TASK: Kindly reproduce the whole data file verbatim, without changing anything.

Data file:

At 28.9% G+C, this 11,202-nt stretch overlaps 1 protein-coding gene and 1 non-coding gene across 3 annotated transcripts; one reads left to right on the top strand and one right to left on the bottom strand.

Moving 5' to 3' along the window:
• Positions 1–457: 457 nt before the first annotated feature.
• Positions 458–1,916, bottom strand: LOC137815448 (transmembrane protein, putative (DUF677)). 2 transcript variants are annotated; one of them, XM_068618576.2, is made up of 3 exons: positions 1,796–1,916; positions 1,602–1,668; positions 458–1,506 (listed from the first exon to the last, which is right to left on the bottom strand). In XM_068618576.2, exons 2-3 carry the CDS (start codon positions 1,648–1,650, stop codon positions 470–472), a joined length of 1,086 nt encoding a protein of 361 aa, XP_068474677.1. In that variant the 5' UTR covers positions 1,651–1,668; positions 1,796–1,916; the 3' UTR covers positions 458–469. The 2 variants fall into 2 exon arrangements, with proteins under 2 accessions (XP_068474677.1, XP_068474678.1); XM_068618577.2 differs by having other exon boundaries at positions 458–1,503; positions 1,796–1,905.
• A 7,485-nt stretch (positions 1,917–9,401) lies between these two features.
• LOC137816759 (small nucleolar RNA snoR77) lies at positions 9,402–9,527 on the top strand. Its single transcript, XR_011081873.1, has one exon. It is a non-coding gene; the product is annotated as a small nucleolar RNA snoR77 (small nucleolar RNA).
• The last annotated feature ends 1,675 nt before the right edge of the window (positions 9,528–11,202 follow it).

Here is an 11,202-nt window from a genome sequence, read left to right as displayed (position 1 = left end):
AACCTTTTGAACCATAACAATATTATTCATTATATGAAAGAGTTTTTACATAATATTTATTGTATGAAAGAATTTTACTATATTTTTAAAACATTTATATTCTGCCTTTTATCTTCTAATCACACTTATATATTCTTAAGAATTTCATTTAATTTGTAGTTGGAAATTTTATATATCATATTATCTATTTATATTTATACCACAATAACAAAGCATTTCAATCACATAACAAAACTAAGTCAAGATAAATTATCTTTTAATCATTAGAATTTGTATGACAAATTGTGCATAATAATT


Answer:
At 28.9% G+C, this 11,202-nt stretch overlaps 1 protein-coding gene and 1 non-coding gene across 3 annotated transcripts; one reads left to right on the top strand and one right to left on the bottom strand.

Moving 5' to 3' along the window:
• Positions 1–457: 457 nt before the first annotated feature.
• Positions 458–1,916, bottom strand: LOC137815448 (transmembrane protein, putative (DUF677)). 2 transcript variants are annotated; one of them, XM_068618576.2, is made up of 3 exons: positions 1,796–1,916; positions 1,602–1,668; positions 458–1,506 (listed from the first exon to the last, which is right to left on the bottom strand). In XM_068618576.2, exons 2-3 carry the CDS (start codon positions 1,648–1,650, stop codon positions 470–472), a joined length of 1,086 nt encoding a protein of 361 aa, XP_068474677.1. In that variant the 5' UTR covers positions 1,651–1,668; positions 1,796–1,916; the 3' UTR covers positions 458–469. The 2 variants fall into 2 exon arrangements, with proteins under 2 accessions (XP_068474677.1, XP_068474678.1); XM_068618577.2 differs by having other exon boundaries at positions 458–1,503; positions 1,796–1,905.
• A 7,485-nt stretch (positions 1,917–9,401) lies between these two features.
• LOC137816759 (small nucleolar RNA snoR77) lies at positions 9,402–9,527 on the top strand. Its single transcript, XR_011081873.1, has one exon. It is a non-coding gene; the product is annotated as a small nucleolar RNA snoR77 (small nucleolar RNA).
• The last annotated feature ends 1,675 nt before the right edge of the window (positions 9,528–11,202 follow it).

Here is an 11,202-nt window from a genome sequence, read left to right as displayed (position 1 = left end):
AACCTTTTGAACCATAACAATATTATTCATTATATGAAAGAGTTTTTACATAATATTTATTGTATGAAAGAATTTTACTATATTTTTAAAACATTTATATTCTGCCTTTTATCTTCTAATCACACTTATATATTCTTAAGAATTTCATTTAATTTGTAGTTGGAAATTTTATATATCATATTATCTATTTATATTTATACCACAATAACAAAGCATTTCAATCACATAACAAAACTAAGTCAAGATAAATTATCTTTTAATCATTAGAATTTGTATGACAAATTGTGCATAATAATT